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More on genetically modified (Bt) corn: Is it an economic boon to all corn farmers?

Thursday, October 7th, 2010

There’s a new paper in this week’s issue of Science that suggests that growing a landscape mixed with genetically modified (GM) Bt corn and non-GM hybrid varieties of corn can be mutually beneficial to all corn farmers.

Why?  They argue that the populations of GM corn knock down the populations of insect herbivores enough that, on a landscape scale, this effect spills over to nearby farmers growing non-GM corn, which raises yields and profits:

[W]e estimate that cumulative benefits for both Bt and non-Bt maize growers during the past 14 years were almost $6.9 billion in the five-state region (18.7 million ha in
2009)—more than $3.2 billion in Illinois, Minnesota, and Wisconsin, and $3.6 billion in Iowa and Nebraska. Of this $6.9 billion total, cumulative suppression benefits to non-Bt maize growers resulting from O. nubilalis [European corn borer] population suppression in non-Bt maize exceeded $4.3 billion—more than $2.4 billion in Illinois, Minnesota, and Wisconsin, and $1.9 billion in Iowa and Nebraska—or about 63% of the total benefits.

They suggest that the populations of non-GM corn also benefit the Bt corn farmers because the non-GM corn maintains a genetically diverse population of insects, helping prevent the evolution of herbivores resistant to Bt corn.

These results are interesting and —if they hold—could be an example of how GM crops bring environmental and social benefits.  A good outcome for all.

However, there are a couple of important things to consider:

(1) The notion of mixing crop types to minimize herbivory is the one of the fundamental tenets of traditional agroecology and organic agriculture, but instead of relying on GM crops, it could be done with a mix of hybrid crop varieties that doesn’t risk the potential environmental side effects of Bt corn or other unexpected outcomes of GM crops.  This is a major value judgment.   Does having one GM crop and a few dominant corn varieties count as diversity when the Midwest becomes a giant sea of maize?  As I explain in #2 below, probably not.  Could we achieve the same kind of insect pest management using a diversity of non-GM crops?  Yes—it happens all the time in midwestern organic farms.  Multi-crop organic farming is often more labor intensive than industrial agriculture, making the food produced more expensive.  But do we only care about cheap food?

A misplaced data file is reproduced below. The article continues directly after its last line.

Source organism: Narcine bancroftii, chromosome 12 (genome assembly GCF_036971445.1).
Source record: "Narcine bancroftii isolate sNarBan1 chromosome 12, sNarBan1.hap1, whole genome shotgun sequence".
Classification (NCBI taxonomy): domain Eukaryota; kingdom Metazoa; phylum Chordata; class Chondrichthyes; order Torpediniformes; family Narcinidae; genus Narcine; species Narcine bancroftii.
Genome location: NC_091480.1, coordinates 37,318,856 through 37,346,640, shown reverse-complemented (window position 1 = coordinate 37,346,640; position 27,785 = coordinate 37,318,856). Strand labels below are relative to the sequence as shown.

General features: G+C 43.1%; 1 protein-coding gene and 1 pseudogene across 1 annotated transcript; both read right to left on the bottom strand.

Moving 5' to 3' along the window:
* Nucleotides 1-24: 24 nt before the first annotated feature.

(2) I’ve lived in southern Minnesota, where it’s a giant rotating monoculture of corn and soybeans.  If you look at Figure 1 in this paper, you will see that 50-75% (or more) of the corn grown in many regions of states like Iowa, Nebraska, and Minnesota is Bt corn.  When so much of your landscape is Bt corn, the evolution of resistance to Bt is most likely inevitable, as we saw in a previous post with the use of Roundup-ready crops like soybeans, which are often grown in rotation with Bt corn in these regions.   Acknowledging this fact of life, EPA recommends mixing GM and non-GM corn in an effort to delay the evolution of resistance, not prevent it: